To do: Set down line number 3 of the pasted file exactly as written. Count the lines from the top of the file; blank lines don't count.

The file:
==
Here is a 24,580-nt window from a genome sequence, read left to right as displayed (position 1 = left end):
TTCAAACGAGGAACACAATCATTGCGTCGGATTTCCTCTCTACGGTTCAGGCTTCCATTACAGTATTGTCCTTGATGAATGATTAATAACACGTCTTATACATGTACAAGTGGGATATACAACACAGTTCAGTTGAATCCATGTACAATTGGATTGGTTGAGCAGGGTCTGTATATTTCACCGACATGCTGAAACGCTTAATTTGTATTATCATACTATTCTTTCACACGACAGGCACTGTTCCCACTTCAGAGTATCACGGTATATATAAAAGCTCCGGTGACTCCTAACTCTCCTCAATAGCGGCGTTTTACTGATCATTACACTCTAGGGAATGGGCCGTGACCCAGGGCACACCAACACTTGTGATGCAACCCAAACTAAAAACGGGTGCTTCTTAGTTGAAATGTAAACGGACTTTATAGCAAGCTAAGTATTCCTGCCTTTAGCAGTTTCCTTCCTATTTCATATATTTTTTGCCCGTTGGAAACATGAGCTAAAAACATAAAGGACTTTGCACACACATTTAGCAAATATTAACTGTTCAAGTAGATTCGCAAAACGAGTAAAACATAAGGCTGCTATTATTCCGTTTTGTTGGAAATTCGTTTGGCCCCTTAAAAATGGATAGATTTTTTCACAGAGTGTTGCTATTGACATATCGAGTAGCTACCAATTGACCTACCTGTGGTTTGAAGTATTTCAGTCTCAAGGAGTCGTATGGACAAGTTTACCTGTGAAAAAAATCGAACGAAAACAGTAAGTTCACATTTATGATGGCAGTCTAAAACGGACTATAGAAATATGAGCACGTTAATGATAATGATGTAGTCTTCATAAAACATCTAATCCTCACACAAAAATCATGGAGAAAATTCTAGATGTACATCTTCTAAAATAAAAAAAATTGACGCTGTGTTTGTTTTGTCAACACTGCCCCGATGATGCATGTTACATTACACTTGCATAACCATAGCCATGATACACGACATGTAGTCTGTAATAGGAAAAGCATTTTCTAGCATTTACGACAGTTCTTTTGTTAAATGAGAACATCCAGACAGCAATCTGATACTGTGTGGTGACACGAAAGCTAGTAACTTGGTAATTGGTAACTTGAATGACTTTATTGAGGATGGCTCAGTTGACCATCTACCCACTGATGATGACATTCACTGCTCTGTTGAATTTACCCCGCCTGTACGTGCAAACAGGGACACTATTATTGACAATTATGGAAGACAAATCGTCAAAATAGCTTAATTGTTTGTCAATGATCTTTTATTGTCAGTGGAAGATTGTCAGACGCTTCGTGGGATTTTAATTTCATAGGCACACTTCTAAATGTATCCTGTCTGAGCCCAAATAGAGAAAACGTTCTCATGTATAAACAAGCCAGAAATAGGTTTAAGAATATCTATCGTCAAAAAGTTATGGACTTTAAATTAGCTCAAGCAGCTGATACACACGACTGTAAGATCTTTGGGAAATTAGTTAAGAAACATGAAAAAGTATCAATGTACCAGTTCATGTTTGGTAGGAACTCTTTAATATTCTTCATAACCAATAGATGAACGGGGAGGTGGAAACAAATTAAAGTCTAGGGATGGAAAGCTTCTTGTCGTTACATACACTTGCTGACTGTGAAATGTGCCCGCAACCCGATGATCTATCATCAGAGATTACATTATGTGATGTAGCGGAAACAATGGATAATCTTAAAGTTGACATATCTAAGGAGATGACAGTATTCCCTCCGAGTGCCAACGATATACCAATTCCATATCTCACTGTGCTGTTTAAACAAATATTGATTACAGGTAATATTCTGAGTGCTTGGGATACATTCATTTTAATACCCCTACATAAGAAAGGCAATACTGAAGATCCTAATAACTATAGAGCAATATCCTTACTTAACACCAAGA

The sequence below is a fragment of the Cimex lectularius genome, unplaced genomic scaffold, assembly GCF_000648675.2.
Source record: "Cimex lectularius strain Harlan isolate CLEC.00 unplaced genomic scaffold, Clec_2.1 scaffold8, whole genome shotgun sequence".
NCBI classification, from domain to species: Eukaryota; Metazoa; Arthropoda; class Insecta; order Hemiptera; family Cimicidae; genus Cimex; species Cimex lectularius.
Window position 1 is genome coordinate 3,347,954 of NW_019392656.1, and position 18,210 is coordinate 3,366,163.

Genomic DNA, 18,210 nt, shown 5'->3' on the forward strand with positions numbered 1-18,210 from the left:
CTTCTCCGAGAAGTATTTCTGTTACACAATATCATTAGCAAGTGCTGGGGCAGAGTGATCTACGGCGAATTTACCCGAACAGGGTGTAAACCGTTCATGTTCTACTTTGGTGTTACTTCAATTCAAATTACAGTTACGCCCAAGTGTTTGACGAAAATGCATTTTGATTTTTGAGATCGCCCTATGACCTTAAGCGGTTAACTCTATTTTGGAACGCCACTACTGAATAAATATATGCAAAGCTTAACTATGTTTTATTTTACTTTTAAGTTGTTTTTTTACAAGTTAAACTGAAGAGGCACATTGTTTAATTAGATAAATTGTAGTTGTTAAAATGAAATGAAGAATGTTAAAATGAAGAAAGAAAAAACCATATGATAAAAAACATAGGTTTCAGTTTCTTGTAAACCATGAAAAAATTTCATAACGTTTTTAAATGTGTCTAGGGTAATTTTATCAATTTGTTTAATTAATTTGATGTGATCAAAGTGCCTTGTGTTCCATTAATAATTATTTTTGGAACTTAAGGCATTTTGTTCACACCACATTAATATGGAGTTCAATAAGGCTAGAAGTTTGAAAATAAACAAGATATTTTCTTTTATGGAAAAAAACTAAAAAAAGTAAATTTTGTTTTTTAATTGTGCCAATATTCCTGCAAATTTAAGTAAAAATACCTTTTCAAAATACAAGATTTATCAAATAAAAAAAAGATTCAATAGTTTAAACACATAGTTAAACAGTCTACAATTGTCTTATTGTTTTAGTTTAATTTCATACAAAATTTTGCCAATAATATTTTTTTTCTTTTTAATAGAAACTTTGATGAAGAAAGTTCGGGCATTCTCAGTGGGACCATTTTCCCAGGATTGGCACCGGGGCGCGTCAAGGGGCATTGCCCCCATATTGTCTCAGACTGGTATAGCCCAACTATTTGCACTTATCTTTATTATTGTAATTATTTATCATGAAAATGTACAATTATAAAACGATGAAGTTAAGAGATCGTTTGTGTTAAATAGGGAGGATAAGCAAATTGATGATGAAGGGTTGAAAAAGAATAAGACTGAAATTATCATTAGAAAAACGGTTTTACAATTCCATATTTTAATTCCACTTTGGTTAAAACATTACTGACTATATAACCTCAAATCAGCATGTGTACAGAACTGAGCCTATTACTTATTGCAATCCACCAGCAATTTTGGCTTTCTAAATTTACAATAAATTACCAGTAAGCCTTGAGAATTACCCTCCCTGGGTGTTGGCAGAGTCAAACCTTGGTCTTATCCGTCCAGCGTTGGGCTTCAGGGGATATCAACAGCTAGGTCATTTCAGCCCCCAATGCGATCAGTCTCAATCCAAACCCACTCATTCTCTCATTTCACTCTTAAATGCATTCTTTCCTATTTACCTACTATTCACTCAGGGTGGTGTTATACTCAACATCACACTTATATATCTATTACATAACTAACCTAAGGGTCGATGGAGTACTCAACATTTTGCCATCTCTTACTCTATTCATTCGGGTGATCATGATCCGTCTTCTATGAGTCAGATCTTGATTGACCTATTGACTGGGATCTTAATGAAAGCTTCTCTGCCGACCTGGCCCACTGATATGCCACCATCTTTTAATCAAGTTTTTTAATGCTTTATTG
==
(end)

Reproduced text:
The sequence below is a fragment of the Cimex lectularius genome, unplaced genomic scaffold, assembly GCF_000648675.2.